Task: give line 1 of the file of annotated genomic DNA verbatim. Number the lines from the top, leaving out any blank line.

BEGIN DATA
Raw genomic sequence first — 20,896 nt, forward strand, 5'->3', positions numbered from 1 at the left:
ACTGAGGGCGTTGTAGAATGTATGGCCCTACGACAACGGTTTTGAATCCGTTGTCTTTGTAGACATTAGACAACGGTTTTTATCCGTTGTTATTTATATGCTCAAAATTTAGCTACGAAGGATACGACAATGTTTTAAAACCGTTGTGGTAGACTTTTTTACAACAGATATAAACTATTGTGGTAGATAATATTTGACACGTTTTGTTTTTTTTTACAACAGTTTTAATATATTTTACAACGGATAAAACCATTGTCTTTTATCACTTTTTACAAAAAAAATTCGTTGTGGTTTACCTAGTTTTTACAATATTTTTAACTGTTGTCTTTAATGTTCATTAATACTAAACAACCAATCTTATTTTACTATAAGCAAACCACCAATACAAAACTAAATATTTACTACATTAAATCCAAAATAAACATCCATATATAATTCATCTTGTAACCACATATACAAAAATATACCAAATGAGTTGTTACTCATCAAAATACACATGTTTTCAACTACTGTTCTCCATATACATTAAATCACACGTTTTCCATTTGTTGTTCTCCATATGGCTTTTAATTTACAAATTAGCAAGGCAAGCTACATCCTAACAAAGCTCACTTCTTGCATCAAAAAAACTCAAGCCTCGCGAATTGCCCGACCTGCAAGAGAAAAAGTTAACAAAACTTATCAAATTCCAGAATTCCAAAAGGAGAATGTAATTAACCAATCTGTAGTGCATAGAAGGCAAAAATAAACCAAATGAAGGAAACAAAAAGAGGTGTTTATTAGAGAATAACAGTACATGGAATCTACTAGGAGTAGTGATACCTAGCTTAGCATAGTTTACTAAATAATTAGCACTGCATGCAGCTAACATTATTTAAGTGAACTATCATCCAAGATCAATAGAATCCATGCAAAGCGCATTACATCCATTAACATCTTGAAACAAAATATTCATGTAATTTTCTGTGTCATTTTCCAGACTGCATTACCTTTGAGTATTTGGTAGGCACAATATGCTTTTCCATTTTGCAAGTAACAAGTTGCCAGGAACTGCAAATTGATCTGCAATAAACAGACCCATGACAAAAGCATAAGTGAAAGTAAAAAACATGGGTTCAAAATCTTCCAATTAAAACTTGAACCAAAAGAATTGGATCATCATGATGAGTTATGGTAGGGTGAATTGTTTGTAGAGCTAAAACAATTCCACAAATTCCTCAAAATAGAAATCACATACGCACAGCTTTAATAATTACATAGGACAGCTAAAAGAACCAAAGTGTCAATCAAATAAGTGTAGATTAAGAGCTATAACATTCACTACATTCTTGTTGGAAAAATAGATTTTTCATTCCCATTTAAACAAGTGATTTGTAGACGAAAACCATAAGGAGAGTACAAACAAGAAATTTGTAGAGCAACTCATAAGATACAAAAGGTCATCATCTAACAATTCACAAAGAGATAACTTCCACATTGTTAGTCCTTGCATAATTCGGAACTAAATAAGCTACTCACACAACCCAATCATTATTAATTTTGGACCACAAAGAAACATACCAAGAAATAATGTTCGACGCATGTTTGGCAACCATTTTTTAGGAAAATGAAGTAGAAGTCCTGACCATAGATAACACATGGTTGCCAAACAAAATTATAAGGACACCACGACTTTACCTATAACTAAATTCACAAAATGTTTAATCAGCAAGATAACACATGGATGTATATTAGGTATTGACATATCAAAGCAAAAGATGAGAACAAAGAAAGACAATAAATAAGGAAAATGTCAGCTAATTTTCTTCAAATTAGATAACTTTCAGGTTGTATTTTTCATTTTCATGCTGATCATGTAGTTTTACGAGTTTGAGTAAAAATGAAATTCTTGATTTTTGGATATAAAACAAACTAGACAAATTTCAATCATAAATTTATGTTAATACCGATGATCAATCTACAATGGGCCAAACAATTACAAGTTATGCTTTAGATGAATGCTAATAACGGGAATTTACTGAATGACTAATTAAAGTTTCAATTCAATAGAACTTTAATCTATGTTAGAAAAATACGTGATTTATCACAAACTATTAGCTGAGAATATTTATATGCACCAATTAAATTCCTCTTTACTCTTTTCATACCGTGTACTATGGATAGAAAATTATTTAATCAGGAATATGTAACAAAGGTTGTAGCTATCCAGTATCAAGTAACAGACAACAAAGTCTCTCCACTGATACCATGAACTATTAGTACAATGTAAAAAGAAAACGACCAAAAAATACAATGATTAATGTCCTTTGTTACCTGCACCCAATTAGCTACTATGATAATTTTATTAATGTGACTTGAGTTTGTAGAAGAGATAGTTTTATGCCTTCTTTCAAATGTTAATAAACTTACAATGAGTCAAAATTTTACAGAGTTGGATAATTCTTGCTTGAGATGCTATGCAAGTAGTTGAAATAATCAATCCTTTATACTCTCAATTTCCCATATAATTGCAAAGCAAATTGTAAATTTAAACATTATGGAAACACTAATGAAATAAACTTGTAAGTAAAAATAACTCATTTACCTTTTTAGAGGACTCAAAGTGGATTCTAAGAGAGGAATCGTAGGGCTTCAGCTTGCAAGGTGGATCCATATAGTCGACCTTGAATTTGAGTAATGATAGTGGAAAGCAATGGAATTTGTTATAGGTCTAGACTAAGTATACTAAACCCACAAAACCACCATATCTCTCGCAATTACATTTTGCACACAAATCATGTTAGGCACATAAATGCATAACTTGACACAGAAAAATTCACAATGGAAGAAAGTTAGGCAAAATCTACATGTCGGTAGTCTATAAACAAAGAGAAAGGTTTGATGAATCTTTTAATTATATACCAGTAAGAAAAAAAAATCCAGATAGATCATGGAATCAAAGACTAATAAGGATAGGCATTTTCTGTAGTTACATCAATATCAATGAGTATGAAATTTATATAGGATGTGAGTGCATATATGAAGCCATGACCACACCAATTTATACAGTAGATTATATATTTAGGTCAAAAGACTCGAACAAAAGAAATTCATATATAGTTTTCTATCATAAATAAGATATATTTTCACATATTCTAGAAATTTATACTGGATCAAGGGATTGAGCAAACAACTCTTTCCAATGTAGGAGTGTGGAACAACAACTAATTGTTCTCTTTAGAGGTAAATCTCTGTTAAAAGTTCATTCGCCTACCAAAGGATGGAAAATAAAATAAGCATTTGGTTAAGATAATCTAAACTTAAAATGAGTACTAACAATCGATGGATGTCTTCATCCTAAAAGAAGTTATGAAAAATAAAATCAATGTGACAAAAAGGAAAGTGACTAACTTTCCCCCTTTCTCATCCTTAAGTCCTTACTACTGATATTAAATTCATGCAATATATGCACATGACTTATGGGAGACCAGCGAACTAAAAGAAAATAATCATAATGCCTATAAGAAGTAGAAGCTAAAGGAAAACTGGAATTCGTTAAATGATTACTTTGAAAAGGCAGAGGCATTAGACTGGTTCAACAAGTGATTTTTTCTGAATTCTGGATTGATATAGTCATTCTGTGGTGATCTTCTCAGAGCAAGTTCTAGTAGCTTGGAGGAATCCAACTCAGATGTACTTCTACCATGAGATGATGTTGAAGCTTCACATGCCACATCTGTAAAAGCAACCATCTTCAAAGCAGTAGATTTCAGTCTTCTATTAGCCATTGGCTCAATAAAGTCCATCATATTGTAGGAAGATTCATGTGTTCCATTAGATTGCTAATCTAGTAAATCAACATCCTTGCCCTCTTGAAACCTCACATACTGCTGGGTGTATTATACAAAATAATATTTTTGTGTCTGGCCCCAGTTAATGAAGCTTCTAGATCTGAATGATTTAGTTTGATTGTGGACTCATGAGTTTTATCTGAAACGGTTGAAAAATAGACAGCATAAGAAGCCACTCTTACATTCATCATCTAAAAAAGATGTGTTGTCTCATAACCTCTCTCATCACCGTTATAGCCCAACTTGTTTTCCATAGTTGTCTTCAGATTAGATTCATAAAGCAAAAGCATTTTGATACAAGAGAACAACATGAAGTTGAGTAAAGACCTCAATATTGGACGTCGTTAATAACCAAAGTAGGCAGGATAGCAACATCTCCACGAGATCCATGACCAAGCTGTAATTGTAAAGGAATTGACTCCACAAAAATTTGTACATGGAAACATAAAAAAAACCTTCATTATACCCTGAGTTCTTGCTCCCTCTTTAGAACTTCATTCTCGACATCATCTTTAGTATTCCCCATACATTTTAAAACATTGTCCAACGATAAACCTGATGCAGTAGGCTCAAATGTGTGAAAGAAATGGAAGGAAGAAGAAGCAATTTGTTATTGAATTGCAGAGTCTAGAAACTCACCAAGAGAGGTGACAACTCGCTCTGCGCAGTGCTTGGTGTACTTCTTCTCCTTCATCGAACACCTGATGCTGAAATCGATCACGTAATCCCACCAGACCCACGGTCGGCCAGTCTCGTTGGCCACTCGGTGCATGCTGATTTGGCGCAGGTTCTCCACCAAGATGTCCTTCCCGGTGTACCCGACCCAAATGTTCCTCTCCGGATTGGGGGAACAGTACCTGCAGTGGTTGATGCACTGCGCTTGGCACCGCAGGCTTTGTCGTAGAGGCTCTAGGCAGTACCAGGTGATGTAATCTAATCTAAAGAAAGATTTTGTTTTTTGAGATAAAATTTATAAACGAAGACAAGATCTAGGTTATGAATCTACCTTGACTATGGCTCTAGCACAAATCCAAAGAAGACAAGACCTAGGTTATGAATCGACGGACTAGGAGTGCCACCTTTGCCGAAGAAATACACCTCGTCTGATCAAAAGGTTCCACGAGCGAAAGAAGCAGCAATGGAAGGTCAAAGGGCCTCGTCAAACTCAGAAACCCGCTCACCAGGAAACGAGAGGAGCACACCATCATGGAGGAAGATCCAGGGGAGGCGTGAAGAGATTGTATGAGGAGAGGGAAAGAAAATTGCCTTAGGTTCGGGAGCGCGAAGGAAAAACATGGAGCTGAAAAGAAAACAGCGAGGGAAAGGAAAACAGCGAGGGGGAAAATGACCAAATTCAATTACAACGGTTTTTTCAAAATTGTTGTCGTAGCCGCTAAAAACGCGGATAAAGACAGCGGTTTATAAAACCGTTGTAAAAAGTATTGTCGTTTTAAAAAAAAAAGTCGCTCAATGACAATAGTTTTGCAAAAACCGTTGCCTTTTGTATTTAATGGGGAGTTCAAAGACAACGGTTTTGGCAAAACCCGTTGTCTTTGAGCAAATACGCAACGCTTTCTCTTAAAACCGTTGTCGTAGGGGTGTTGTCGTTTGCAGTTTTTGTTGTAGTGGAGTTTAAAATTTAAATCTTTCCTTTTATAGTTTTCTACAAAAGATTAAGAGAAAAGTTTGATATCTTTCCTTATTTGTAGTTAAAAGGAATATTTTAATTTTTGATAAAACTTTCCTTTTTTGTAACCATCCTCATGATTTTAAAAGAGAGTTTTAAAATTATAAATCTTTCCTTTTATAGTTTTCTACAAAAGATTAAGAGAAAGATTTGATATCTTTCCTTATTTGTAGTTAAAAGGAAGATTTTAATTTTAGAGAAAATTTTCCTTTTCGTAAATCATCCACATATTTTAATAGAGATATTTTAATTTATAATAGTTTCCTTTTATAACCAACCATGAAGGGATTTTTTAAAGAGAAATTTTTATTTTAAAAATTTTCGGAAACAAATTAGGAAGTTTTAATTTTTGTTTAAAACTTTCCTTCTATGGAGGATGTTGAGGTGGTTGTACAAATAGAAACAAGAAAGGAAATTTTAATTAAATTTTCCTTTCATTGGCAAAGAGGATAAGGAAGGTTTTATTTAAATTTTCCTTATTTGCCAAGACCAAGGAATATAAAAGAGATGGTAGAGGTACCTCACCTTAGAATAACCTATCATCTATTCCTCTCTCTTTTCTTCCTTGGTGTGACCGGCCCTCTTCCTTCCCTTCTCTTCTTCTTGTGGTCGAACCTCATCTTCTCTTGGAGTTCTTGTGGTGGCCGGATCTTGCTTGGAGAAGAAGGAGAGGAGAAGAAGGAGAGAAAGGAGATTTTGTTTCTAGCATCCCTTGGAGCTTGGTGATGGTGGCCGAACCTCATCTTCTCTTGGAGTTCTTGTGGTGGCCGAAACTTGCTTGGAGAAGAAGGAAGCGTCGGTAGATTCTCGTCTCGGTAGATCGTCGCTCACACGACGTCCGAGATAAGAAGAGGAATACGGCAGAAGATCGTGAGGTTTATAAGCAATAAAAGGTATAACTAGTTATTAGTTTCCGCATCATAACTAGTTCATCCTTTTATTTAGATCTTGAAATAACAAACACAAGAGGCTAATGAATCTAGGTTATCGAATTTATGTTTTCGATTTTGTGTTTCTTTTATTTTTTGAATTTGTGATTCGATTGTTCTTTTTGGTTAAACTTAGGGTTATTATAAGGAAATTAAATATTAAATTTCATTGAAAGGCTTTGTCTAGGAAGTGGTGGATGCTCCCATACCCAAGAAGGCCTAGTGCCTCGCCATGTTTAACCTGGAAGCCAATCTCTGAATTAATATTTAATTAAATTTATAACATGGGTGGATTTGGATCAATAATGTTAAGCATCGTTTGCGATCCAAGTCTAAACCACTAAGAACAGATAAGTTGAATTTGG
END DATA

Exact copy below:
Raw genomic sequence first — 20,896 nt, forward strand, 5'->3', positions numbered from 1 at the left: